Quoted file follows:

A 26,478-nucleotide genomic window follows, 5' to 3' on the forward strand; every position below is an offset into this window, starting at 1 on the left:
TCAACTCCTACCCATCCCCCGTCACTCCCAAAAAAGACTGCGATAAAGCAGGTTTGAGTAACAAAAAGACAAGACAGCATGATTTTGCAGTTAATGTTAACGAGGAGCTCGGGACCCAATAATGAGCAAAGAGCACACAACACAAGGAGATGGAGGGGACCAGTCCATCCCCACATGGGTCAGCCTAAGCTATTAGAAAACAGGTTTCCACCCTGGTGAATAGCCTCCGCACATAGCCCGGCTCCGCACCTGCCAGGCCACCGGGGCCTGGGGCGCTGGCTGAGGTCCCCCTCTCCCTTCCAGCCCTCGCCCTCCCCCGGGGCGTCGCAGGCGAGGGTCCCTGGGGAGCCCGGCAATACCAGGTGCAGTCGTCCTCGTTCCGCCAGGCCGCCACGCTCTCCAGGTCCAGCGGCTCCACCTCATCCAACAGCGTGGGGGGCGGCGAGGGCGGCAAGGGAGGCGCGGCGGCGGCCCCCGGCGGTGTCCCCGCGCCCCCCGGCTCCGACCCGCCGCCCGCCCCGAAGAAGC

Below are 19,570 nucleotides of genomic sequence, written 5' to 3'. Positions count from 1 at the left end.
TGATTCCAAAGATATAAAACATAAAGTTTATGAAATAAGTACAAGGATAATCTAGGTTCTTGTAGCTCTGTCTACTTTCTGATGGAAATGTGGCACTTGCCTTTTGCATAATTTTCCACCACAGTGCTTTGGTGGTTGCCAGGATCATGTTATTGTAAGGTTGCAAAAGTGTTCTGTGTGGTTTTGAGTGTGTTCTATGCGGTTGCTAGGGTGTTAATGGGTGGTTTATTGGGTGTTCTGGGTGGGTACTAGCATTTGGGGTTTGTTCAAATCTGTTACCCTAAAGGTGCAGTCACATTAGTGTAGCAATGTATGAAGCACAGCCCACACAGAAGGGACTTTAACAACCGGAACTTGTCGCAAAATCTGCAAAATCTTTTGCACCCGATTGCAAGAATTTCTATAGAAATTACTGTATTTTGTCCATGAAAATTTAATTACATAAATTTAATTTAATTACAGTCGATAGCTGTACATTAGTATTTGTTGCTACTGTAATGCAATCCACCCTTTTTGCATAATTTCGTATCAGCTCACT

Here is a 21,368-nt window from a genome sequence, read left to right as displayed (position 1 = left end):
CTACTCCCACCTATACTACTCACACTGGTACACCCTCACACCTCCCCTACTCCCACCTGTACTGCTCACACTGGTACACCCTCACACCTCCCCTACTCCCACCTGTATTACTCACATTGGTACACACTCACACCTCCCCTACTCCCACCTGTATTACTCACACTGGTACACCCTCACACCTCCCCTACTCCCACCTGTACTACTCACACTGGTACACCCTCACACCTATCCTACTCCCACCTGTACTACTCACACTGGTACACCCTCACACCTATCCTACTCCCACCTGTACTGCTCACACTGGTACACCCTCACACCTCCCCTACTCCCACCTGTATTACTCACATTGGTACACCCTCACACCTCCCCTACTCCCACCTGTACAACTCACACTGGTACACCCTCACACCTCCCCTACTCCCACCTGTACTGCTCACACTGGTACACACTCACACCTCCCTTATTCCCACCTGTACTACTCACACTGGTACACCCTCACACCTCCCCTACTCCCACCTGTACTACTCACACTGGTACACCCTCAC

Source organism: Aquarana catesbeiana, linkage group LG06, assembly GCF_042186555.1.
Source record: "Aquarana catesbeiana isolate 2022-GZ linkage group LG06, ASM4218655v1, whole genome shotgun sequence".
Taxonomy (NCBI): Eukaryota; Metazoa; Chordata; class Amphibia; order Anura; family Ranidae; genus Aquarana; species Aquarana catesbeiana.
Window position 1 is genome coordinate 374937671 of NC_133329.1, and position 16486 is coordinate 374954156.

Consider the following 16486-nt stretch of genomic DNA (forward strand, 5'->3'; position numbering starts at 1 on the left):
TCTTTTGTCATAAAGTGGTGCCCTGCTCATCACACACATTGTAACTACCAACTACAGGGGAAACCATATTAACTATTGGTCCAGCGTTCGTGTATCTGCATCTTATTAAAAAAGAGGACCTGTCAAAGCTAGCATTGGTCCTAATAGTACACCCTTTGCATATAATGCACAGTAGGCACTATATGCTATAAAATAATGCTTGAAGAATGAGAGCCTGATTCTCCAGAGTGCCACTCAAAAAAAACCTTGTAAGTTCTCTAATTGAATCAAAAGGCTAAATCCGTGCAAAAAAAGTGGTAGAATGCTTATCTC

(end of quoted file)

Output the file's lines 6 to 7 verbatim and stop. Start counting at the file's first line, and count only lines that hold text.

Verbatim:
CTACTCCCACCTATACTACTCACACTGGTACACCCTCACACCTCCCCTACTCCCACCTGTACTGCTCACACTGGTACACCCTCACACCTCCCCTACTCCCACCTGTATTACTCACATTGGTACACACTCACACCTCCCCTACTCCCACCTGTATTACTCACACTGGTACACCCTCACACCTCCCCTACTCCCACCTGTACTACTCACACTGGTACACCCTCACACCTATCCTACTCCCACCTGTACTACTCACACTGGTACACCCTCACACCTATCCTACTCCCACCTGTACTGCTCACACTGGTACACCCTCACACCTCCCCTACTCCCACCTGTATTACTCACATTGGTACACCCTCACACCTCCCCTACTCCCACCTGTACAACTCACACTGGTACACCCTCACACCTCCCCTACTCCCACCTGTACTGCTCACACTGGTACACACTCACACCTCCCTTATTCCCACCTGTACTACTCACACTGGTACACCCTCACACCTCCCCTACTCCCACCTGTACTACTCACACTGGTACACCCTCAC

Source organism: Aquarana catesbeiana, linkage group LG06, assembly GCF_042186555.1.